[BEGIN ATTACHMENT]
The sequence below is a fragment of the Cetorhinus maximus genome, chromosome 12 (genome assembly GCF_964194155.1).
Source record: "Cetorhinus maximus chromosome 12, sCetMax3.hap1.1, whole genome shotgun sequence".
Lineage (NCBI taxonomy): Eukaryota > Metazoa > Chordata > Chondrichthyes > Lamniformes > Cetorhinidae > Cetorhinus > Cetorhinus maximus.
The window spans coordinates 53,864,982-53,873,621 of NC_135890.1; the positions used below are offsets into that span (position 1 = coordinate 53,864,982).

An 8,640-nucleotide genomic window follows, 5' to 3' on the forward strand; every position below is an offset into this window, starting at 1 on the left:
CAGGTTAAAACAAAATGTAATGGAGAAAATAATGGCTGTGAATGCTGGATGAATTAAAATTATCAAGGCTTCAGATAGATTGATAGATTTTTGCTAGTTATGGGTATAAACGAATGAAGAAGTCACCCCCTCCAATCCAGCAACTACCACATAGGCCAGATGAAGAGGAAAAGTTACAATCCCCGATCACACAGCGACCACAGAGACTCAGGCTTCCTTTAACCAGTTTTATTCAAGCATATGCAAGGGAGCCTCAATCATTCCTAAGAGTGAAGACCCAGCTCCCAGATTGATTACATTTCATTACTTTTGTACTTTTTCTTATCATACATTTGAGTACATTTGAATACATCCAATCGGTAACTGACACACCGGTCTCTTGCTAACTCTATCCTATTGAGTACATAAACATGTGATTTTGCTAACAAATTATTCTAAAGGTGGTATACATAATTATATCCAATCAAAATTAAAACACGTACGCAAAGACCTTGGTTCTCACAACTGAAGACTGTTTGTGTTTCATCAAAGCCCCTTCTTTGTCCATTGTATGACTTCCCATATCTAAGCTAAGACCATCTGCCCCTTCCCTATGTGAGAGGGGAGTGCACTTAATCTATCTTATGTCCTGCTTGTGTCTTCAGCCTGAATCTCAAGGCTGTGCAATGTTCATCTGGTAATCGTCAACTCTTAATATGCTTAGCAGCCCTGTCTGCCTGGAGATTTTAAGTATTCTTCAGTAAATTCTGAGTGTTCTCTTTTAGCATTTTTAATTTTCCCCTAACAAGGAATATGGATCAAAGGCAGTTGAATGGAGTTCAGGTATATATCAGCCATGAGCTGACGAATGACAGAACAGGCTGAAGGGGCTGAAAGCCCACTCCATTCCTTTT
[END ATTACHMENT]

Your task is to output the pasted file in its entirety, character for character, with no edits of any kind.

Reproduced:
The sequence below is a fragment of the Cetorhinus maximus genome, chromosome 12 (genome assembly GCF_964194155.1).
Source record: "Cetorhinus maximus chromosome 12, sCetMax3.hap1.1, whole genome shotgun sequence".
Lineage (NCBI taxonomy): Eukaryota > Metazoa > Chordata > Chondrichthyes > Lamniformes > Cetorhinidae > Cetorhinus > Cetorhinus maximus.
The window spans coordinates 53,864,982-53,873,621 of NC_135890.1; the positions used below are offsets into that span (position 1 = coordinate 53,864,982).

An 8,640-nucleotide genomic window follows, 5' to 3' on the forward strand; every position below is an offset into this window, starting at 1 on the left:
CAGGTTAAAACAAAATGTAATGGAGAAAATAATGGCTGTGAATGCTGGATGAATTAAAATTATCAAGGCTTCAGATAGATTGATAGATTTTTGCTAGTTATGGGTATAAACGAATGAAGAAGTCACCCCCTCCAATCCAGCAACTACCACATAGGCCAGATGAAGAGGAAAAGTTACAATCCCCGATCACACAGCGACCACAGAGACTCAGGCTTCCTTTAACCAGTTTTATTCAAGCATATGCAAGGGAGCCTCAATCATTCCTAAGAGTGAAGACCCAGCTCCCAGATTGATTACATTTCATTACTTTTGTACTTTTTCTTATCATACATTTGAGTACATTTGAATACATCCAATCGGTAACTGACACACCGGTCTCTTGCTAACTCTATCCTATTGAGTACATAAACATGTGATTTTGCTAACAAATTATTCTAAAGGTGGTATACATAATTATATCCAATCAAAATTAAAACACGTACGCAAAGACCTTGGTTCTCACAACTGAAGACTGTTTGTGTTTCATCAAAGCCCCTTCTTTGTCCATTGTATGACTTCCCATATCTAAGCTAAGACCATCTGCCCCTTCCCTATGTGAGAGGGGAGTGCACTTAATCTATCTTATGTCCTGCTTGTGTCTTCAGCCTGAATCTCAAGGCTGTGCAATGTTCATCTGGTAATCGTCAACTCTTAATATGCTTAGCAGCCCTGTCTGCCTGGAGATTTTAAGTATTCTTCAGTAAATTCTGAGTGTTCTCTTTTAGCATTTTTAATTTTCCCCTAACAAGGAATATGGATCAAAGGCAGTTGAATGGAGTTCAGGTATATATCAGCCATGAGCTGACGAATGACAGAACAGGCTGAAGGGGCTGAAAGCCCACTCCATTCCTTTT